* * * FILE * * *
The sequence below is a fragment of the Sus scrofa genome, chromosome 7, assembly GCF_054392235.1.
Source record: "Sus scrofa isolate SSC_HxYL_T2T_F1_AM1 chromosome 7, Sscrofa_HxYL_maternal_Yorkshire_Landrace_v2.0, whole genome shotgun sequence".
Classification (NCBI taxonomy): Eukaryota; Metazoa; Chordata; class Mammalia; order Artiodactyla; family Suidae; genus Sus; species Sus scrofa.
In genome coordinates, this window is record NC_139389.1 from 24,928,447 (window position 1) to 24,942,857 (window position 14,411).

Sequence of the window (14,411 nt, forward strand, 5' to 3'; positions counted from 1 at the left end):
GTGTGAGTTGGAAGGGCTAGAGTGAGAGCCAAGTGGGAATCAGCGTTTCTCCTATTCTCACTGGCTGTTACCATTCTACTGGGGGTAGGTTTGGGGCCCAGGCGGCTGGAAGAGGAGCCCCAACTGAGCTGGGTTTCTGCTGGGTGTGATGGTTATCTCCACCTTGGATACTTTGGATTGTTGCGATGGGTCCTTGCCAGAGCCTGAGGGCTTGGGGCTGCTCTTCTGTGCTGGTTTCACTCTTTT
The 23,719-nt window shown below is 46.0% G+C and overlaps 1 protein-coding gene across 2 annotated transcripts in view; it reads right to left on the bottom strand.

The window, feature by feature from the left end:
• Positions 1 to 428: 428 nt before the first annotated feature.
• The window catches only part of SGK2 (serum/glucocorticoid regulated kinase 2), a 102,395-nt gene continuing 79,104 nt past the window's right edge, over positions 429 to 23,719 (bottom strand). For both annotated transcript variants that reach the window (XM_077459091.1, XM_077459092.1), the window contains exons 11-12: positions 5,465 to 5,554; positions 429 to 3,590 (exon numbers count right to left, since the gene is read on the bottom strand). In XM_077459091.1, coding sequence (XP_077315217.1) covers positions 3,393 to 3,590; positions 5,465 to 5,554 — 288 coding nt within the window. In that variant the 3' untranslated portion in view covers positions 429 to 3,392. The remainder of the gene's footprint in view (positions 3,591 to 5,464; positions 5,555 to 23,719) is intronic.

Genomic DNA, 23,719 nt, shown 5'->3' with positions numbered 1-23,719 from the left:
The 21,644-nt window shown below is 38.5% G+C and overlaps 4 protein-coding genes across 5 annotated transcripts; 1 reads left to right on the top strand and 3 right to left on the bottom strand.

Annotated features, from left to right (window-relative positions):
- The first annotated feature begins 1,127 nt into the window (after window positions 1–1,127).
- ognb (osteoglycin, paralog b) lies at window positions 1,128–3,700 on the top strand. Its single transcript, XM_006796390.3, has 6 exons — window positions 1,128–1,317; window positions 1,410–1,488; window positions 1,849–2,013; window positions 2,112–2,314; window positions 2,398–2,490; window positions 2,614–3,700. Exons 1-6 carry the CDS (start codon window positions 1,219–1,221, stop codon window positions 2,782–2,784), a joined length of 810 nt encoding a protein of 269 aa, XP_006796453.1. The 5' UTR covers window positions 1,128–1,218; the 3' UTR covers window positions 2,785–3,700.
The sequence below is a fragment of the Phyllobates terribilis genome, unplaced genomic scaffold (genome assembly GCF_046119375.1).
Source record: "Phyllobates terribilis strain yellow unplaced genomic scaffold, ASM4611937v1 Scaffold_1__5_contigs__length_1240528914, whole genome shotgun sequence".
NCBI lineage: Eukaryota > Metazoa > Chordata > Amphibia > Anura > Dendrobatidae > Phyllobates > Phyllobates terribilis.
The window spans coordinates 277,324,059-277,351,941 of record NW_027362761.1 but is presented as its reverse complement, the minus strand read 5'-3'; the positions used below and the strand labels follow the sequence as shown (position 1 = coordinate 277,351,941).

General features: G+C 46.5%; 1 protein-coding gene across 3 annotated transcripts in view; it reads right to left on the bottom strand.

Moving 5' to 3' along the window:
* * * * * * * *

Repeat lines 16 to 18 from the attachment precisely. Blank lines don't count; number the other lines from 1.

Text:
The sequence below is a fragment of the Phyllobates terribilis genome, unplaced genomic scaffold (genome assembly GCF_046119375.1).
Source record: "Phyllobates terribilis strain yellow unplaced genomic scaffold, ASM4611937v1 Scaffold_1__5_contigs__length_1240528914, whole genome shotgun sequence".
NCBI lineage: Eukaryota > Metazoa > Chordata > Amphibia > Anura > Dendrobatidae > Phyllobates > Phyllobates terribilis.